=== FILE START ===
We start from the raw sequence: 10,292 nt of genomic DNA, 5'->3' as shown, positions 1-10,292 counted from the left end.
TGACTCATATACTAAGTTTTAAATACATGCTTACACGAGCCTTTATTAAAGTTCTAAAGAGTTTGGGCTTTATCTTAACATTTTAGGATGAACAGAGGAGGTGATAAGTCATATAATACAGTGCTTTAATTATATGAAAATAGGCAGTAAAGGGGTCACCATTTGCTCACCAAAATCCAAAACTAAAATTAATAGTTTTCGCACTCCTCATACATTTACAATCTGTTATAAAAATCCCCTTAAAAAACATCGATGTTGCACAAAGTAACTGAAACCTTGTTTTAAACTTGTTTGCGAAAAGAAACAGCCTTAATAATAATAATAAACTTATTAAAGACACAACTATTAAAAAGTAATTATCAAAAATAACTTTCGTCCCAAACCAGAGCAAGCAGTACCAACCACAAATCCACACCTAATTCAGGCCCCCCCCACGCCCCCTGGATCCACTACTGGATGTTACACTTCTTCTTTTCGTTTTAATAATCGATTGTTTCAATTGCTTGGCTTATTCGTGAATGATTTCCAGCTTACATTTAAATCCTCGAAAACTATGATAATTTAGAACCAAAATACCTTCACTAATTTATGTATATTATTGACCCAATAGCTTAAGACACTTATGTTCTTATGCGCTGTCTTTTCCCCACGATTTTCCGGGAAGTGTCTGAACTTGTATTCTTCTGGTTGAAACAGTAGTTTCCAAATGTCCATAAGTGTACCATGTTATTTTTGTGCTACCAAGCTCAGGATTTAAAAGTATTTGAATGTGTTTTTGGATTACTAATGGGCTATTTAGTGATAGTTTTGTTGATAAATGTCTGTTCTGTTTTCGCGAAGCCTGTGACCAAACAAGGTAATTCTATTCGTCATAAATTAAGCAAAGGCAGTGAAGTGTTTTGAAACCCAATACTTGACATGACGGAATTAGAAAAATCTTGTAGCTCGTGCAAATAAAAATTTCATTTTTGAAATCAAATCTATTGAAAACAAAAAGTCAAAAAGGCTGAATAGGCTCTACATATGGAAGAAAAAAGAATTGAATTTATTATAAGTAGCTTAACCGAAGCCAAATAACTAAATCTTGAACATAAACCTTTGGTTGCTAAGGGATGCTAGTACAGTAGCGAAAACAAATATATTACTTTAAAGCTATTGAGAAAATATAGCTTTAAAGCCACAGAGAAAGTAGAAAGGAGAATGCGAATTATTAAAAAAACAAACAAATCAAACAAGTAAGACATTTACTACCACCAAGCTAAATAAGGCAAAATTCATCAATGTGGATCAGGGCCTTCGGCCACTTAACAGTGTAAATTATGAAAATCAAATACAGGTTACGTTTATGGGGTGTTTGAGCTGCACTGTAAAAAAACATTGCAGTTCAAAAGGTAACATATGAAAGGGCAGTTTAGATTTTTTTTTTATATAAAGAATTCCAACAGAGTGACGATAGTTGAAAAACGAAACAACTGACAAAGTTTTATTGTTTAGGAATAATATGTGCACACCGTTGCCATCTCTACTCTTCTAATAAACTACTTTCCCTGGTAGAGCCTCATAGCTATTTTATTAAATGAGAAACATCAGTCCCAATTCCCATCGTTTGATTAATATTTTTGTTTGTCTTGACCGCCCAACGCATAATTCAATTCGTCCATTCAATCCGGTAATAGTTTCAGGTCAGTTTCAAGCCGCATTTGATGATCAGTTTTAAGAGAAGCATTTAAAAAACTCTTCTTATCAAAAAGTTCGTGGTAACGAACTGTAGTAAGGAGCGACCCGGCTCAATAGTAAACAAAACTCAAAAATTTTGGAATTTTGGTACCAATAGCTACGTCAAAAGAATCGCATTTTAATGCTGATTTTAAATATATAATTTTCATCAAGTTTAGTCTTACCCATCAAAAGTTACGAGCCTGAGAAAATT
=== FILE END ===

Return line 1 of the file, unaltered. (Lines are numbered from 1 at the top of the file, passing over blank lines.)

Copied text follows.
We start from the raw sequence: 10,292 nt of genomic DNA, 5'->3' as shown, positions 1-10,292 counted from the left end.